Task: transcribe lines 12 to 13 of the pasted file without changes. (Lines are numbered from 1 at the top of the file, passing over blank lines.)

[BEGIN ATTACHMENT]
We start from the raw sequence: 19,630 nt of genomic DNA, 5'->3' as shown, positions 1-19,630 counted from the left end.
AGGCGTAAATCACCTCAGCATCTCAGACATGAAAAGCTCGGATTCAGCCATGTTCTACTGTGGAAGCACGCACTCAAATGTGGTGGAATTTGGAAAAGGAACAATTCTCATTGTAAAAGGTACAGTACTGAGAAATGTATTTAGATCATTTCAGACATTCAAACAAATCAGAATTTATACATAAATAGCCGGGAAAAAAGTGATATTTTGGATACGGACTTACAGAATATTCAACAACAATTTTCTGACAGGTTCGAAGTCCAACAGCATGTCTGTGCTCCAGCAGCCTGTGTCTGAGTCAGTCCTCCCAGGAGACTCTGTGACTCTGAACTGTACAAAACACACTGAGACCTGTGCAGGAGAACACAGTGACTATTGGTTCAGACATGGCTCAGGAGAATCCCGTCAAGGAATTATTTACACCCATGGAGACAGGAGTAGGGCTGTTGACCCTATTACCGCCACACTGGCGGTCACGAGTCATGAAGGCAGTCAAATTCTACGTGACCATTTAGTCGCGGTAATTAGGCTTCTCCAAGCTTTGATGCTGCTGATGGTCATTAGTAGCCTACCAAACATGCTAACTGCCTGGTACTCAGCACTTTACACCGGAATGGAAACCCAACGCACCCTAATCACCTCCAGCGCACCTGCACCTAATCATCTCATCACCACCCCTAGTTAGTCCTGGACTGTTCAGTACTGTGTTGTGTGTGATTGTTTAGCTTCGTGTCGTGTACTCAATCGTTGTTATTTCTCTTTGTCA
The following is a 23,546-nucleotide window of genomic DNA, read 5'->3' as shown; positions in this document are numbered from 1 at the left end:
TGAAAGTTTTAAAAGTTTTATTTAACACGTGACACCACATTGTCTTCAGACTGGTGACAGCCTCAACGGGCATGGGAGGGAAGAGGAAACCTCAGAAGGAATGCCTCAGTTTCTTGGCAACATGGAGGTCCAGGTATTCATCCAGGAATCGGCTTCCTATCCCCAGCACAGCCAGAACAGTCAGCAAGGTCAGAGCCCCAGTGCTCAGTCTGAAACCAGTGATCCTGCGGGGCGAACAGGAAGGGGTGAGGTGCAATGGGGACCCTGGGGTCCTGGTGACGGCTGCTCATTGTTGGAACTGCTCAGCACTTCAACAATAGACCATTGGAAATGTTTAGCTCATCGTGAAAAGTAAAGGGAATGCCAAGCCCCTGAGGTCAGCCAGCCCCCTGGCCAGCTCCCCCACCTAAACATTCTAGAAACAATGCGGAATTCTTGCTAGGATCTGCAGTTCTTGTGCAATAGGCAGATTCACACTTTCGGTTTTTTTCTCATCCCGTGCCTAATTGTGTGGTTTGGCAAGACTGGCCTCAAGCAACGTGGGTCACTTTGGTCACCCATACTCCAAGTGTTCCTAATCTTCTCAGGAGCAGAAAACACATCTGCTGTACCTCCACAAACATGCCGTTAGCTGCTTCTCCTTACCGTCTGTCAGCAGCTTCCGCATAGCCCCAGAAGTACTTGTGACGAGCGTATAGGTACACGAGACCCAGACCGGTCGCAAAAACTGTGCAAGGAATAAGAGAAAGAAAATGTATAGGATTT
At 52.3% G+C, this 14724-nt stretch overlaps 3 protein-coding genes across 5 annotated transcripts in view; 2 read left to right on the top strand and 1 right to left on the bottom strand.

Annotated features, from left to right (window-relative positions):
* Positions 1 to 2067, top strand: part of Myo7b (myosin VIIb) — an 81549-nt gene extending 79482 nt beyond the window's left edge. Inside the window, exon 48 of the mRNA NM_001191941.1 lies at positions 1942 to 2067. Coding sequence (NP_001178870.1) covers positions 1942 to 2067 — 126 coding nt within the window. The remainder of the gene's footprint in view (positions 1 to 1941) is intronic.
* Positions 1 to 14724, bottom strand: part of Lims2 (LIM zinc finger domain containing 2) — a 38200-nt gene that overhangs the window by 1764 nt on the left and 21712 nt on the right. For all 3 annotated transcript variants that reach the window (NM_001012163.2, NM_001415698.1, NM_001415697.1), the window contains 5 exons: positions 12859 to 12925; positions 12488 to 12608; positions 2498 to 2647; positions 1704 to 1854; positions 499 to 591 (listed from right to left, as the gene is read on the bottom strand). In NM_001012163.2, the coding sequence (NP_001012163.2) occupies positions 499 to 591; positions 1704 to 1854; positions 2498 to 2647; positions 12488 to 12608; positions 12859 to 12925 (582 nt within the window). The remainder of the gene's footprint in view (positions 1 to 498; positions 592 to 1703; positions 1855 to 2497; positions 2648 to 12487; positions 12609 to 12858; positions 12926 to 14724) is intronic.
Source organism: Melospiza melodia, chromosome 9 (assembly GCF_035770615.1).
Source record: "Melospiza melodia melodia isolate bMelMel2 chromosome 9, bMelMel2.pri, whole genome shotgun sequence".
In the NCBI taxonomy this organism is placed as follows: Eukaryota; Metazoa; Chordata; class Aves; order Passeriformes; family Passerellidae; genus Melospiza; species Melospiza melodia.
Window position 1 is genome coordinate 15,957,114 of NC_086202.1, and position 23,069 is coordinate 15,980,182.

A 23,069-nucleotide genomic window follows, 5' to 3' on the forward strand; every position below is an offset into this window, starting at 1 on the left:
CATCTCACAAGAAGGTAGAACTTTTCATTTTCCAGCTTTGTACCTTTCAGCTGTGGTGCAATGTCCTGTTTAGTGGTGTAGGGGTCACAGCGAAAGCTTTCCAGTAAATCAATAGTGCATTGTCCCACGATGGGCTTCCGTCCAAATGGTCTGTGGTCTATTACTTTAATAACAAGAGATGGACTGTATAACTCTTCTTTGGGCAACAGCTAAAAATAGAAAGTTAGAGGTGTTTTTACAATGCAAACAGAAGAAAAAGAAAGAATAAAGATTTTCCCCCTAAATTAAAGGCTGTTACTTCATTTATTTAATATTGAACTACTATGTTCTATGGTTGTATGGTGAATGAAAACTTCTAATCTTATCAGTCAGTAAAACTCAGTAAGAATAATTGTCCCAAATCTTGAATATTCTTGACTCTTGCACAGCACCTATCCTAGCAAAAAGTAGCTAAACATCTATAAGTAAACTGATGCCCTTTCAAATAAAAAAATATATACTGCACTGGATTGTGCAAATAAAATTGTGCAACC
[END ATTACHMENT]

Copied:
Window position 1 is genome coordinate 15,957,114 of NC_086202.1, and position 23,069 is coordinate 15,980,182.

A 23,069-nucleotide genomic window follows, 5' to 3' on the forward strand; every position below is an offset into this window, starting at 1 on the left: